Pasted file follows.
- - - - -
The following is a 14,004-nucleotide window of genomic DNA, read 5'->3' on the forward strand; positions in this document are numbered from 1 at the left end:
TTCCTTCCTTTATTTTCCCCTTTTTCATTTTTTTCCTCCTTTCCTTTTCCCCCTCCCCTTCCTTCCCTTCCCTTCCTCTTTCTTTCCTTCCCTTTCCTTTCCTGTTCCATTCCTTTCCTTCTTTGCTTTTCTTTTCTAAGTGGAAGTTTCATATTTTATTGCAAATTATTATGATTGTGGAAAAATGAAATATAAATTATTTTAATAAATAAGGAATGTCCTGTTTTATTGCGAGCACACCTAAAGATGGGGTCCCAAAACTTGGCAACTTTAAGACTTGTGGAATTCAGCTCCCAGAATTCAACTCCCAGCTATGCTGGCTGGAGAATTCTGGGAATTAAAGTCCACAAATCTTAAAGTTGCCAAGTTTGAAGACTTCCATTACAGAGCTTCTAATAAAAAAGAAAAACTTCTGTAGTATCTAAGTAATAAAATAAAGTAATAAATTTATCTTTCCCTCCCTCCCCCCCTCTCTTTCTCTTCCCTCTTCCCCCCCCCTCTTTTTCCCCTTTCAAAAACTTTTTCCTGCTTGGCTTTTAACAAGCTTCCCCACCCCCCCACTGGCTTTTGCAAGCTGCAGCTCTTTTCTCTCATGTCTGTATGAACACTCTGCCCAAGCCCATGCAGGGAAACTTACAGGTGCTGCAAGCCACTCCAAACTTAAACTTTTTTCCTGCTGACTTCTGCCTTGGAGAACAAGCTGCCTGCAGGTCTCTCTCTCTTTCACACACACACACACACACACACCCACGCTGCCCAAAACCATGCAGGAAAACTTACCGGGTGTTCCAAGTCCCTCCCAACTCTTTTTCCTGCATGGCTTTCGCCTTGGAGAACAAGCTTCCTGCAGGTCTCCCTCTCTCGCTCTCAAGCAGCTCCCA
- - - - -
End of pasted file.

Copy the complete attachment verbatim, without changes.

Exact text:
The following is a 14,004-nucleotide window of genomic DNA, read 5'->3' on the forward strand; positions in this document are numbered from 1 at the left end:
TTCCTTCCTTTATTTTCCCCTTTTTCATTTTTTTCCTCCTTTCCTTTTCCCCCTCCCCTTCCTTCCCTTCCCTTCCTCTTTCTTTCCTTCCCTTTCCTTTCCTGTTCCATTCCTTTCCTTCTTTGCTTTTCTTTTCTAAGTGGAAGTTTCATATTTTATTGCAAATTATTATGATTGTGGAAAAATGAAATATAAATTATTTTAATAAATAAGGAATGTCCTGTTTTATTGCGAGCACACCTAAAGATGGGGTCCCAAAACTTGGCAACTTTAAGACTTGTGGAATTCAGCTCCCAGAATTCAACTCCCAGCTATGCTGGCTGGAGAATTCTGGGAATTAAAGTCCACAAATCTTAAAGTTGCCAAGTTTGAAGACTTCCATTACAGAGCTTCTAATAAAAAAGAAAAACTTCTGTAGTATCTAAGTAATAAAATAAAGTAATAAATTTATCTTTCCCTCCCTCCCCCCCTCTCTTTCTCTTCCCTCTTCCCCCCCCCTCTTTTTCCCCTTTCAAAAACTTTTTCCTGCTTGGCTTTTAACAAGCTTCCCCACCCCCCCACTGGCTTTTGCAAGCTGCAGCTCTTTTCTCTCATGTCTGTATGAACACTCTGCCCAAGCCCATGCAGGGAAACTTACAGGTGCTGCAAGCCACTCCAAACTTAAACTTTTTTCCTGCTGACTTCTGCCTTGGAGAACAAGCTGCCTGCAGGTCTCTCTCTCTTTCACACACACACACACACACACACCCACGCTGCCCAAAACCATGCAGGAAAACTTACCGGGTGTTCCAAGTCCCTCCCAACTCTTTTTCCTGCATGGCTTTCGCCTTGGAGAACAAGCTTCCTGCAGGTCTCCCTCTCTCGCTCTCAAGCAGCTCCCA